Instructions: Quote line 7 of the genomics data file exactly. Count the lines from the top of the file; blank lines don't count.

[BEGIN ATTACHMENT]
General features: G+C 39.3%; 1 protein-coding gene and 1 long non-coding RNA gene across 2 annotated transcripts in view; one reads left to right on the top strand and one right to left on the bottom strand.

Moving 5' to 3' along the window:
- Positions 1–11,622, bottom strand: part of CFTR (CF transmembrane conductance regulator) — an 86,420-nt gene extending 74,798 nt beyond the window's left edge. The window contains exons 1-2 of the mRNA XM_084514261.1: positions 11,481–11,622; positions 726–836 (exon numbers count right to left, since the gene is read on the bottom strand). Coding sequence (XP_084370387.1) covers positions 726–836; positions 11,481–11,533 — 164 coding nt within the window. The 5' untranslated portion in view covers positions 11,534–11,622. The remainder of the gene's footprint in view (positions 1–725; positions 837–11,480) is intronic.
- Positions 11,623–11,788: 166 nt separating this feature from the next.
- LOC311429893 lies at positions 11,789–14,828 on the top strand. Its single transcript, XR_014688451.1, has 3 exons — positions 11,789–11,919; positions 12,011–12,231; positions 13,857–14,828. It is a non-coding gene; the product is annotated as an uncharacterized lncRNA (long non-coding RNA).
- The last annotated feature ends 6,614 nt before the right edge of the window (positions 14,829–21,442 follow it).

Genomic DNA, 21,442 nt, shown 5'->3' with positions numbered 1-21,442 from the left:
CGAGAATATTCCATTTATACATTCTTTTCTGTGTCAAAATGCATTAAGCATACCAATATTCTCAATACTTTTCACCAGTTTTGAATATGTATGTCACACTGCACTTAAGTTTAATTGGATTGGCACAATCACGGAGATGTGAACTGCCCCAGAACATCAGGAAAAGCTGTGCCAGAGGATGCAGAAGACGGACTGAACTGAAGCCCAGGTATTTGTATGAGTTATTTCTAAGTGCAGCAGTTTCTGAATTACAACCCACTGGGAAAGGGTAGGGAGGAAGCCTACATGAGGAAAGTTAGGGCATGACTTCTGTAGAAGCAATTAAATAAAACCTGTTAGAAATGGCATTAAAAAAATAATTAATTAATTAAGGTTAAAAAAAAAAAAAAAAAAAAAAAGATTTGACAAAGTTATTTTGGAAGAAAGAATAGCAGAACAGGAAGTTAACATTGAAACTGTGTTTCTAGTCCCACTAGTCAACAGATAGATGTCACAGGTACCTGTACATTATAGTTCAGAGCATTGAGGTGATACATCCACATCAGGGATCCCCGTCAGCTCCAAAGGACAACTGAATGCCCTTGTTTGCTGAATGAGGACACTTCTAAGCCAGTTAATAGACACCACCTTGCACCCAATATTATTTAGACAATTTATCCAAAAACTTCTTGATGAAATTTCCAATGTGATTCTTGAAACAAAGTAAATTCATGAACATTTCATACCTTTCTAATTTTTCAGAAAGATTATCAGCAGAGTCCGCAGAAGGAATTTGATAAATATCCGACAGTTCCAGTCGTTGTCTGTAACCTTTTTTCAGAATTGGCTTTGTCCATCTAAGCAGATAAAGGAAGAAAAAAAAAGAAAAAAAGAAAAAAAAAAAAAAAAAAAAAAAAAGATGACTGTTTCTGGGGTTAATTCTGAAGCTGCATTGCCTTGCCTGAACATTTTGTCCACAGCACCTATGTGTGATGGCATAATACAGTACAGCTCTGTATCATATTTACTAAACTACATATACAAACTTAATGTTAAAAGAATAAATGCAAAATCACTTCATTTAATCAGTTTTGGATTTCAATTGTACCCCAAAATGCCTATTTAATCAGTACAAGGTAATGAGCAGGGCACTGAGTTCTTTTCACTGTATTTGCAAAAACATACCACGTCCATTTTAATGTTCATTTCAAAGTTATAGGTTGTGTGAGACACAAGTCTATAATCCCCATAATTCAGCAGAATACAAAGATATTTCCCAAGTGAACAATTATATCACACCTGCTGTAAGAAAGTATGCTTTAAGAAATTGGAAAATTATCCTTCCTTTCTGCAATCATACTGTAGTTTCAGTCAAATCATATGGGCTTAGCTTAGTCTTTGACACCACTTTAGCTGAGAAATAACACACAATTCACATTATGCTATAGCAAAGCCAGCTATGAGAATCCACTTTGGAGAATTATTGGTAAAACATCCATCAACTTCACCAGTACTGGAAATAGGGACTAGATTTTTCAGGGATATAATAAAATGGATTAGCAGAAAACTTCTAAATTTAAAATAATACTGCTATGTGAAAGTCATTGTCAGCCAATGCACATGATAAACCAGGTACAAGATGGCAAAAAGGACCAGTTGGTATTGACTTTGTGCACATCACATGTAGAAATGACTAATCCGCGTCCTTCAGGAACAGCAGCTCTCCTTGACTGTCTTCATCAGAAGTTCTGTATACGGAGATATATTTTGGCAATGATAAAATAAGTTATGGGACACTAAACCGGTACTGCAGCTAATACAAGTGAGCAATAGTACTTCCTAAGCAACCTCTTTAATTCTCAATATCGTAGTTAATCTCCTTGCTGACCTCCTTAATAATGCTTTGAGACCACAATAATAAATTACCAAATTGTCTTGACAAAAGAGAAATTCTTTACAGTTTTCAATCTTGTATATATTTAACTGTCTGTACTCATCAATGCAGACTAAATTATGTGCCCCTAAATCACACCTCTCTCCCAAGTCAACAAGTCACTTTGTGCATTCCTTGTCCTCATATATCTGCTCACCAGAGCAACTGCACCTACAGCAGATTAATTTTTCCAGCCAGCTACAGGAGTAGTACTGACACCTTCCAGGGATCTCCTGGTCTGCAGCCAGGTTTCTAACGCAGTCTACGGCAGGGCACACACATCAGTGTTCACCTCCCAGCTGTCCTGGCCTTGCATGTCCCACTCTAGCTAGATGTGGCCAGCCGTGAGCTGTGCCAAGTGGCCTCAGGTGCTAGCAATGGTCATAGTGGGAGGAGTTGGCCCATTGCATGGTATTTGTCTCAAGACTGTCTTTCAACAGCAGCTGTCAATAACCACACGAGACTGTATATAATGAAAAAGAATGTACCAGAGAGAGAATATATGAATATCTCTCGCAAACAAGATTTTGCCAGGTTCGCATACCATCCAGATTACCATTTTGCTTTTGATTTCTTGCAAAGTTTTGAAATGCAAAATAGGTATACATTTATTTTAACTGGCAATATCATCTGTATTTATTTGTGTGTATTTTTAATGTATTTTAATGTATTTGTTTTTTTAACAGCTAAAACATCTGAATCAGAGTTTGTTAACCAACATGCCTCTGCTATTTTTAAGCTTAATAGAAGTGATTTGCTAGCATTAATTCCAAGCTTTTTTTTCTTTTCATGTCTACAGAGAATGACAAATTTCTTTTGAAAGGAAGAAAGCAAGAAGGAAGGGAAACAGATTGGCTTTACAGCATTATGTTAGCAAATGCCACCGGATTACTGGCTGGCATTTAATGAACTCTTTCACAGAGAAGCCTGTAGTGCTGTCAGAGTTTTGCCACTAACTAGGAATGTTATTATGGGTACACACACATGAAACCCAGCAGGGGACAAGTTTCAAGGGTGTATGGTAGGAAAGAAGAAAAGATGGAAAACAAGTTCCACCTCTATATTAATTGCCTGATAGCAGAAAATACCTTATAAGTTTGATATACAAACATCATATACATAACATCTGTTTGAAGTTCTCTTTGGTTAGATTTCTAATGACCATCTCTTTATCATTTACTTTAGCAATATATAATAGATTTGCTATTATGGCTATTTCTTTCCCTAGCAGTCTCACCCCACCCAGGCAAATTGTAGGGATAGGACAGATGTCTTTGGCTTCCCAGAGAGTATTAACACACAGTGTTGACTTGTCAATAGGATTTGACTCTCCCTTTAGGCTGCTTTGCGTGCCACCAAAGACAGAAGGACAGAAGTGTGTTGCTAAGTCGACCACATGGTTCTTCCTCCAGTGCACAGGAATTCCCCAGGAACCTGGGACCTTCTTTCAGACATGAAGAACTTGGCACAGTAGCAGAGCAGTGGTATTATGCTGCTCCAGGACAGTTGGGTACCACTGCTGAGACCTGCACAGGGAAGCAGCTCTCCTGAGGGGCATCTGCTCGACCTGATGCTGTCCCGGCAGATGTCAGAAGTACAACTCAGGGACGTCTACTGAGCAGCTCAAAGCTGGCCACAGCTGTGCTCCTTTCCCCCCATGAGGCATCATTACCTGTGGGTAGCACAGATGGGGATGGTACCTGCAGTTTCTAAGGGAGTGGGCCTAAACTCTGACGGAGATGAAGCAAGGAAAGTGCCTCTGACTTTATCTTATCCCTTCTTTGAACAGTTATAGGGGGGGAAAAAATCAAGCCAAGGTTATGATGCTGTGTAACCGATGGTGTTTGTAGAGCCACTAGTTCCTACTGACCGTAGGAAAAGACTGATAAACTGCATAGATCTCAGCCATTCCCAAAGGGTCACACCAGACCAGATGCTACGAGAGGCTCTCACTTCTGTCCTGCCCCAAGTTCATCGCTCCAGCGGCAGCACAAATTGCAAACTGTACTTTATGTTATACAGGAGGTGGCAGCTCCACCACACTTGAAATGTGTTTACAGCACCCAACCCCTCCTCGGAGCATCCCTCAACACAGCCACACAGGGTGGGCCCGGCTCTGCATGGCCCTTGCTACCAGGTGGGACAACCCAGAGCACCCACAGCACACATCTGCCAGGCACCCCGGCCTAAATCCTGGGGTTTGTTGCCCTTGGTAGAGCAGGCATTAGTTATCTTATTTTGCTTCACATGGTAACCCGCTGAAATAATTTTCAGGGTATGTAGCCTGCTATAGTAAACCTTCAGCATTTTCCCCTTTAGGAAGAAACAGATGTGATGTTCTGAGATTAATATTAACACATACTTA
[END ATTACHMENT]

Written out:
Genomic DNA, 21,442 nt, shown 5'->3' with positions numbered 1-21,442 from the left: